The Uses of Cultural Theory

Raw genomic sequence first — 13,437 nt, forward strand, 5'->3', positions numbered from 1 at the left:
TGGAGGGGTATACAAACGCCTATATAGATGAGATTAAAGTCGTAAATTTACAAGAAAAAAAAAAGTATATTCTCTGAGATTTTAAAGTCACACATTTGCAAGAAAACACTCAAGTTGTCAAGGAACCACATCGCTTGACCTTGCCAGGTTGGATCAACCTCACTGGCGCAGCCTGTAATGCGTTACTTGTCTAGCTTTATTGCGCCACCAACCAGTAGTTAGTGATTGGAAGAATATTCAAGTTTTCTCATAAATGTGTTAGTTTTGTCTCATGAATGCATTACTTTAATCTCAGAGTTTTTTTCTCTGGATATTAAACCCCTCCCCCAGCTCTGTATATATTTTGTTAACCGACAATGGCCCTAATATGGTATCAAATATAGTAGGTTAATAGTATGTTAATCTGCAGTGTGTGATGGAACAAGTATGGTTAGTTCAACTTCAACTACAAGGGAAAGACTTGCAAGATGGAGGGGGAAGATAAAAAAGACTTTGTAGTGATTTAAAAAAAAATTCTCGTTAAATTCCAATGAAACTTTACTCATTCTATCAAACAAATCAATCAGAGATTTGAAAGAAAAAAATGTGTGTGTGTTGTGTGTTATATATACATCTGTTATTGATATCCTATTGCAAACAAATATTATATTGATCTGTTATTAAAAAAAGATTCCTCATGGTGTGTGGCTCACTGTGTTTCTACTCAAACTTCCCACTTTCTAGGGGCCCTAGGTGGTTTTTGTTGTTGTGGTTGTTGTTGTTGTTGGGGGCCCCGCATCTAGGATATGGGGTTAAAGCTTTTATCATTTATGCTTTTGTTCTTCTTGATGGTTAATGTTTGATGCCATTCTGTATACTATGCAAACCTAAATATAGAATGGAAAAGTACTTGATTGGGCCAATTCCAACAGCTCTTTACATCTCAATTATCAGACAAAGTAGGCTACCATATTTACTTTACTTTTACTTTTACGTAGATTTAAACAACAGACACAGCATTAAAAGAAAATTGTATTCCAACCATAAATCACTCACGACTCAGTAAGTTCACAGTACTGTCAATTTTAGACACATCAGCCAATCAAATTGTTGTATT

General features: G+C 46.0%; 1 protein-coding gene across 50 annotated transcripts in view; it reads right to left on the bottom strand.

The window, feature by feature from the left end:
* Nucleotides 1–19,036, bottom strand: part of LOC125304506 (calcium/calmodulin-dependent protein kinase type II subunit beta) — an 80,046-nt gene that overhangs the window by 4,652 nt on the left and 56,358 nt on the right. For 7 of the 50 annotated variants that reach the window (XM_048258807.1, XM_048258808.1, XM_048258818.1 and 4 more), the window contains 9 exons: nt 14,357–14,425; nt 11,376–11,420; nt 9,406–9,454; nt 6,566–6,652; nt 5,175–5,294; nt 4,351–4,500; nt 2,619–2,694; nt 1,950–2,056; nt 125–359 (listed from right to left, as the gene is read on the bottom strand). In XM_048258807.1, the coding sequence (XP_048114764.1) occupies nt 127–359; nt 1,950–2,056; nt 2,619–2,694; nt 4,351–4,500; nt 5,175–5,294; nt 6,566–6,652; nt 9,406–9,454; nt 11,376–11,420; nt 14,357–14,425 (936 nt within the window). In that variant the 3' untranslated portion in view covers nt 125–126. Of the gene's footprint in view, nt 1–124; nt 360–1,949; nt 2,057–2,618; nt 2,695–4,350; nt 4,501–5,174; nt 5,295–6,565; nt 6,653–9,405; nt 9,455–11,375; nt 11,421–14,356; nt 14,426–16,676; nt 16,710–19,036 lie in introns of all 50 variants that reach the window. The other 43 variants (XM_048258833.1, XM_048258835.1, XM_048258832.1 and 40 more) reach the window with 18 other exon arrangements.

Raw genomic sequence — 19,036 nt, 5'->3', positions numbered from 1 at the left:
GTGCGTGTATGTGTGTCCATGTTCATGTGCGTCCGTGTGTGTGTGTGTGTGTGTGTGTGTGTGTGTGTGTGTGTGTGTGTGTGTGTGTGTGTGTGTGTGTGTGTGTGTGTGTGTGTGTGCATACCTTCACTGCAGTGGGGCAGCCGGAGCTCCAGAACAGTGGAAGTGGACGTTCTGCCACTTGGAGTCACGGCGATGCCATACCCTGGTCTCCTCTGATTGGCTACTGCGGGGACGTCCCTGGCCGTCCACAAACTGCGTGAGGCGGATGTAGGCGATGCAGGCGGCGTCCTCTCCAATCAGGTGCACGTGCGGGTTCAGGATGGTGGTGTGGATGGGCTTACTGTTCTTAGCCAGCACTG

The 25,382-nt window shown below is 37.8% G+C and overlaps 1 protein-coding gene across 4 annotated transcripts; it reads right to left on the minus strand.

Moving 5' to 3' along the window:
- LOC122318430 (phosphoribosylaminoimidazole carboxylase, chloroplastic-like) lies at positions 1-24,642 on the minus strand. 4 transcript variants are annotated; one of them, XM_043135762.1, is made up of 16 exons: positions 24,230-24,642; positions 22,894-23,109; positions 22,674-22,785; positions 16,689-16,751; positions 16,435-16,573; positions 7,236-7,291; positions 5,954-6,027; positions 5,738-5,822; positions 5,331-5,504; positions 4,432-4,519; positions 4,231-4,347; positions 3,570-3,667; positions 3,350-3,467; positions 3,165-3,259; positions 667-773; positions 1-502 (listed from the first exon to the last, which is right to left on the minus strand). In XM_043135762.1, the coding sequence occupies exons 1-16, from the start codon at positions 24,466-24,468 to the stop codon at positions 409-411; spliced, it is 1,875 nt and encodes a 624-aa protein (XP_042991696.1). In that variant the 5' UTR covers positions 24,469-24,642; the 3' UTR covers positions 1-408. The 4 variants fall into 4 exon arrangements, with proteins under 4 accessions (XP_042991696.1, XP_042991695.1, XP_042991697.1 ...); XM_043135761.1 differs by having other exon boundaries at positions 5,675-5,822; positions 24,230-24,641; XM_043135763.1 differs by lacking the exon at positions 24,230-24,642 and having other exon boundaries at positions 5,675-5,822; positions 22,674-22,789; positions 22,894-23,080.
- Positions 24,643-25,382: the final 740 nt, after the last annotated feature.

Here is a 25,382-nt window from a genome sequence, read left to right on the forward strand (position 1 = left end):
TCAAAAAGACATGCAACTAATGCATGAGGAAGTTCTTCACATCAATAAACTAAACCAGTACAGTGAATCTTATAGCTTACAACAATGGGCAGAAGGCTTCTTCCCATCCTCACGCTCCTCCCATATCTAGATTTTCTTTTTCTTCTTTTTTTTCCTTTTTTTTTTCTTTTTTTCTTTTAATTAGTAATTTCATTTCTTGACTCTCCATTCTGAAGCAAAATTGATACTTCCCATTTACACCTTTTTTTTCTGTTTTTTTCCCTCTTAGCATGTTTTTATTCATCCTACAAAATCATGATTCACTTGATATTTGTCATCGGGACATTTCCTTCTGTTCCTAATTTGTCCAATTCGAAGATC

For a year or so I have been wanting to say something relatively formal about cultural theory, and this seems to be an occasion. [*] A lecture given in Oxford on 8 March 1986, at a conference on ‘The State of Criticism’ organized by Oxford English Limited. The point is not, at least initially, one of proposition or amendment within this or that theory of culture, but rather a reconsideration of what cultural theory, in the strictest sense, can be reasonably expected to be and to do. Moreover this will involve, as a challenging emphasis, a social and historical exploration of what, in its various forms, it actually has been and done. For cultural theory, which takes all other cultural production as its appropriate material, cannot exempt itself from the most rigorous examination of its own social and historical situations and formations, or from a connected analysis of its assumptions, propositions, methods and effects. My view of what can properly be taken as cultural theory is in itself and especially in this context controversial. For I want to distinguish significant cultural theory, on the one hand from theories of particular arts, which in some of its least useful forms cultural theory offers to supersede or indeed suppress, and, on the other hand, from properly social and sociological theories of general orders and institutions, which some cultural theories offer to replace or enclose. In our own period, any naming of these insignificant and uninteresting types of cultural theory can be taken as likely, and very rapidly, to clear the field or more specifically clear the room. Yet though something of that kind must indeed be done, it should not be rushed.
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